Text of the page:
Smooth "transition" between 2 materials (in Cycles)

Hey BlenderArtists people!!

Ok so basically, when I create a model (character/object/anything), which is only made of one mesh, Let’s say I made a mountain with the wonderful Landscaper add-on, I then select 3 different parts (bottom, medium, then very top) and create a Vertex Group for each of them ; I then create 3 materials that I want to be Grass, Rock and Snow When I assign these materials to the correct selection, the border between the 2 materials is kind of rough/hard…

Is there a way to “smooth” or “soften” the transition between the two materials?? If you see what I mean ^^ By the way preferably in Cycles :slight_smile:

Thanks in advance!

P.S Sorry if my English is bad, I’m French… :slight_smile:

You probably want ‘vertex painting’. Here is a tutorial explaining it quickly:

Although that will show you how to mix two types of material, but I am unsure how to do three… maybe somebody else knows the answer to that.

are you going with UV image or proc textures?

you could try to add a gradient or a ramp with multi slots

but gradient will make a color variation

happy cycles

I was asking myself the exact same question.

However just before I went to prove my search engine skills, I found this thread and RickyBlender’s post inspired me to find some kind of solution.

So, what you’re about to see is a very quicky put together scene with an awful proof of concept material.

In this case it only works with a 90° rotation on the Y-axis.
No UV maps were unwrapped.
I ‘think’ this would work with any given number of mix shaders?

I’m sure there is a more elegant way to do this. I’d be happy to read it! Especially if there were a way to control the falloff with numbers instead of sliders…

Sir Richfield would be nice if you cold upload the file

if needed i could dig up some example for a Vcol and proc mat in cycles if needed
it is more difficult to work with but very nice for doing some grunge maps!

happy cycles

I suppose I could do that.
Just keep in mind that I do not claim to really know what I did there, it just kind of works.
It is not as controllable as I would like to.

What I need in the long run is to determine the border of the materials by the information of an displacement map and then “blur” the information given. I can find the “borders” with “less than” math nodes. I’ll give my idea a try if I find some time.

Attachments (245 KB)

here is an optimized version of your node network… only one BSDF node used.

optimized.blend (947 KB)

Vertex painting will give control as to where you want the two different materials to be… if you need more detail, look into texture map paintings.

Thanks doublebishop, these nodes make a lot more sense.

OK, I’ll write that on my “things to learn” list. ATM I’m at “What do these buttons do?” :wink:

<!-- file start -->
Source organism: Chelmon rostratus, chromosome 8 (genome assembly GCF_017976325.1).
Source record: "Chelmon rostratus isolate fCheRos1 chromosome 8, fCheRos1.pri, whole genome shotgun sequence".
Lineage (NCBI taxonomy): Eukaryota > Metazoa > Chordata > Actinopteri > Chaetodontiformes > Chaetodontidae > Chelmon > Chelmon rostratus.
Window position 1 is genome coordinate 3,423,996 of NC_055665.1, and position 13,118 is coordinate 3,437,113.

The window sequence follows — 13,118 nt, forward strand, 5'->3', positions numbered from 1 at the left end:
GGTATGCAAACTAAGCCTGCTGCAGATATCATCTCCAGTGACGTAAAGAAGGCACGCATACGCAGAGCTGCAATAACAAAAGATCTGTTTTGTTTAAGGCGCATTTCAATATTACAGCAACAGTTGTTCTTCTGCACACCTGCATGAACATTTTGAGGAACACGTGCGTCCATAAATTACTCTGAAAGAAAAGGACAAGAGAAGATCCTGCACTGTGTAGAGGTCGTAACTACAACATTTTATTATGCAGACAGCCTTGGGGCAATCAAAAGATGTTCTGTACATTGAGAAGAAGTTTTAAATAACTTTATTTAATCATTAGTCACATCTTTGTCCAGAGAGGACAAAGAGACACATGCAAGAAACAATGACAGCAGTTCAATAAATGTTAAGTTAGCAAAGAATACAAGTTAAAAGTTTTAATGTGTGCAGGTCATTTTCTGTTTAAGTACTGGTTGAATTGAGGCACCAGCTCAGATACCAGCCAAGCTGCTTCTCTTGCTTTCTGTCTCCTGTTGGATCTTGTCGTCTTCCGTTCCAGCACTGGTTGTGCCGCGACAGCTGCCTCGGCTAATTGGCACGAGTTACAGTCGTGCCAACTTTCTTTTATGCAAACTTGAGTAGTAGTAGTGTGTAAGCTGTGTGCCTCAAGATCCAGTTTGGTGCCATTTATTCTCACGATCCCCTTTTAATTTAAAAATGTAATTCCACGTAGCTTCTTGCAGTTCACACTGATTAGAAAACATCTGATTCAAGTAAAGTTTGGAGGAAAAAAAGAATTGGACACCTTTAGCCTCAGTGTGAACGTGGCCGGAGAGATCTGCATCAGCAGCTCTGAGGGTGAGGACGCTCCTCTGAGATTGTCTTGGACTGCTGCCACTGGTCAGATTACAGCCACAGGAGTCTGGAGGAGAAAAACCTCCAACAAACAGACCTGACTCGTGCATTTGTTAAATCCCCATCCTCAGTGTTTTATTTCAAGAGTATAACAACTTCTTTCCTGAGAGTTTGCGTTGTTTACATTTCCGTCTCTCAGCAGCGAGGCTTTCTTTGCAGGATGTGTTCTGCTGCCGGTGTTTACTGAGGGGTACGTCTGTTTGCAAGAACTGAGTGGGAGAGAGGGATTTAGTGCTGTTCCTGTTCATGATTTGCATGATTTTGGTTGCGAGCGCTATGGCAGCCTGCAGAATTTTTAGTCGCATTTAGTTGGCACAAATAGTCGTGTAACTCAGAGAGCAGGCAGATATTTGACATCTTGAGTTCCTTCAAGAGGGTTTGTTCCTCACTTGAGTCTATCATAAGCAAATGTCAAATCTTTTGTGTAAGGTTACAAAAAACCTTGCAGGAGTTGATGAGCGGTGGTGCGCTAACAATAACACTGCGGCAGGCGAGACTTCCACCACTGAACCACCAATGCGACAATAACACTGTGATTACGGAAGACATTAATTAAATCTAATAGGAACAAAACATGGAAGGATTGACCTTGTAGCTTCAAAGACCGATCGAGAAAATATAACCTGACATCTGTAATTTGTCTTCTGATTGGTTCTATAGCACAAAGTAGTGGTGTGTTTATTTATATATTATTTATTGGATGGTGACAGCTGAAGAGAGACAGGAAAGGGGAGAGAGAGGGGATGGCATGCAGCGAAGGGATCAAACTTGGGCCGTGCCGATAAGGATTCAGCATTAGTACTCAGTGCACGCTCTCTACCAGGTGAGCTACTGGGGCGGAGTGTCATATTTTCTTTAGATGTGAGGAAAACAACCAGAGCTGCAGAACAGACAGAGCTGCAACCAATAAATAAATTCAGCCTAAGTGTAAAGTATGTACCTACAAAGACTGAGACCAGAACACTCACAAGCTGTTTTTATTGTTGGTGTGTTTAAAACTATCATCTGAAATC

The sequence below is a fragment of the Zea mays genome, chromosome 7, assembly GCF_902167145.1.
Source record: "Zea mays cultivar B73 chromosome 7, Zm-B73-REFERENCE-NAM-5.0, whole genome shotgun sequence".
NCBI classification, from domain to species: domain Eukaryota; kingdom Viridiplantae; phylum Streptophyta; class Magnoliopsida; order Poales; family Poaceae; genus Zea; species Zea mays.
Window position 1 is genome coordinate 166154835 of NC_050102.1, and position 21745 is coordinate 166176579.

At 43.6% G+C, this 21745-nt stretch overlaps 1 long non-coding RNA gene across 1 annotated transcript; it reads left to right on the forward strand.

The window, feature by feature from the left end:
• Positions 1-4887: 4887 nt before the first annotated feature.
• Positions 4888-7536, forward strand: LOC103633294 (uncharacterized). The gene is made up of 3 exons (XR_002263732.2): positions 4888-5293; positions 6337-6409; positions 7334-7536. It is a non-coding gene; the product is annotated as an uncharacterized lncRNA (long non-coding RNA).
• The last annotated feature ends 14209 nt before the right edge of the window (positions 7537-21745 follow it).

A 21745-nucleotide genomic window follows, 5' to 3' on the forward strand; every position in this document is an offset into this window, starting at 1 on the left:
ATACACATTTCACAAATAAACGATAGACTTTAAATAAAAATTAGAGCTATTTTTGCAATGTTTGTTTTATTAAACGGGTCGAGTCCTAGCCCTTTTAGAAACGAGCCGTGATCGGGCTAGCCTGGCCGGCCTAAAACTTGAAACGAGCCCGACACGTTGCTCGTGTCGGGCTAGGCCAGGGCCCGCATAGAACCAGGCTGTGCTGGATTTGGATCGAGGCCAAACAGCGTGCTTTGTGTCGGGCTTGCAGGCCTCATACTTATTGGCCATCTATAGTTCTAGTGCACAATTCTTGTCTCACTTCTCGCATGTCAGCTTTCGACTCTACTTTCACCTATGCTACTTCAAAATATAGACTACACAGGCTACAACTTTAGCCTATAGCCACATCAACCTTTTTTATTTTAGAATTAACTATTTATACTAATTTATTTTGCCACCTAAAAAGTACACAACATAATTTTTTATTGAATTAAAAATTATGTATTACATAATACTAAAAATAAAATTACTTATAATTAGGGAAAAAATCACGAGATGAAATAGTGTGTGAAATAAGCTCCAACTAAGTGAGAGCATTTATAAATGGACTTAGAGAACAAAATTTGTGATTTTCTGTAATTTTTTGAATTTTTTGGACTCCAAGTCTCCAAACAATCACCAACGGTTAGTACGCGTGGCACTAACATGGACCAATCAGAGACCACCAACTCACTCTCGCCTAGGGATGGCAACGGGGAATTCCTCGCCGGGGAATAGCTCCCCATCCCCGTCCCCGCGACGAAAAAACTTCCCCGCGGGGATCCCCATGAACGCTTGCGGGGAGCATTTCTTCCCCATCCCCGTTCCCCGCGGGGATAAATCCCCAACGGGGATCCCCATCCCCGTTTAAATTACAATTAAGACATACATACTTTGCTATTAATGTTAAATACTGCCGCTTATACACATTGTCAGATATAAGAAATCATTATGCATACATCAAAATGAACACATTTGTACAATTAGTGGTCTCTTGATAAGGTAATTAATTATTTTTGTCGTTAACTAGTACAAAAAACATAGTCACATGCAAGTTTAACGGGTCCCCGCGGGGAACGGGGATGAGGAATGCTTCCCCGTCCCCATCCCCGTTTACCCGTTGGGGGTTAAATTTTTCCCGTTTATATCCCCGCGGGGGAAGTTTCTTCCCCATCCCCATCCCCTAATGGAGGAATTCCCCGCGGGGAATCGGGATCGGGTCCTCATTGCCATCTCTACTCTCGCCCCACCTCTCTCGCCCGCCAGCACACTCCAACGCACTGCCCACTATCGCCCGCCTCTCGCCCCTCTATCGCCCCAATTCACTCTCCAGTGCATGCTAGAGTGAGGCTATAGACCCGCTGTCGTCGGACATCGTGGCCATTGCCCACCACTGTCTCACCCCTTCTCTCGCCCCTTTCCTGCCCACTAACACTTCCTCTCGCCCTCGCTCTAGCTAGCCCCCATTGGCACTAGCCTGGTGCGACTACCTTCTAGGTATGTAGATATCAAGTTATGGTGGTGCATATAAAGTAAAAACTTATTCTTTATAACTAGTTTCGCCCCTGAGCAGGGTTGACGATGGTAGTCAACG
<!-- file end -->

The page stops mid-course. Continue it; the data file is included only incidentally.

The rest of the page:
I chose one direction of learning blender and that is the “sculpting with displacement and UV maps” thing in another thread in this forum. Using that I don’t get much vertexes to paint on, as long as I don’t apply the subdivision modifiers. (Or should I look into the multiresolution modifier?)
(It is very possible I’m missing something altogether)
That’s why I’m looking for a way to let an image determine where the mixing should happen.

I attached a concept file. It’s not as organic as it should be for what I’m aiming at, but I don’t have access to my files atm.
With the actual method I can mix colors based on the objects generated “height”.
What I need (read: aiming at) is to mix the colors based on the displacement maps “height”. The next step of applying displacement maps would indeed be the use of vertex painting to determine the strength of the displacement. But that should be independent from the “height” of the mix.

Maybe if I’ll write it down, I’ll have an idea if I read it again later:

  • From black to 20% grey (of the displacement texture) use color A
  • From 20% grey to 40% grey fade color A from 100% to 0%
  • from 20% grey to 40% grey fade color B from 0% to 100%
  • from 40% grey to white use color B

Attachments (451 KB)

I have used the same method to get a kind of grunge wall:

It uses two gradient layers.

Found a solution for my problem.
The answer was RGB curves.

The only image used in the picture is the displacement map.
I used RGB curves to separate the greyscale of the displacement.
The information was used as a factor to mix the wanted color and black.
Then the results are mixed together. This way colors get only mixed when overlapping.
Finally similar things were done with glossy shaders and bumps.

Blend file is attached.
It’s not really the orginal, though. Converted the displacement map from a exr file to png to not having to upload a 5MB blend file. Kind of messed up the transitions.
Also while it kind of worked out the way I wanted (well, for a start), the transitions are not as “smooth” as I would have liked. I think the displacement map was not that ideal for the task…


Spines on a (389 KB)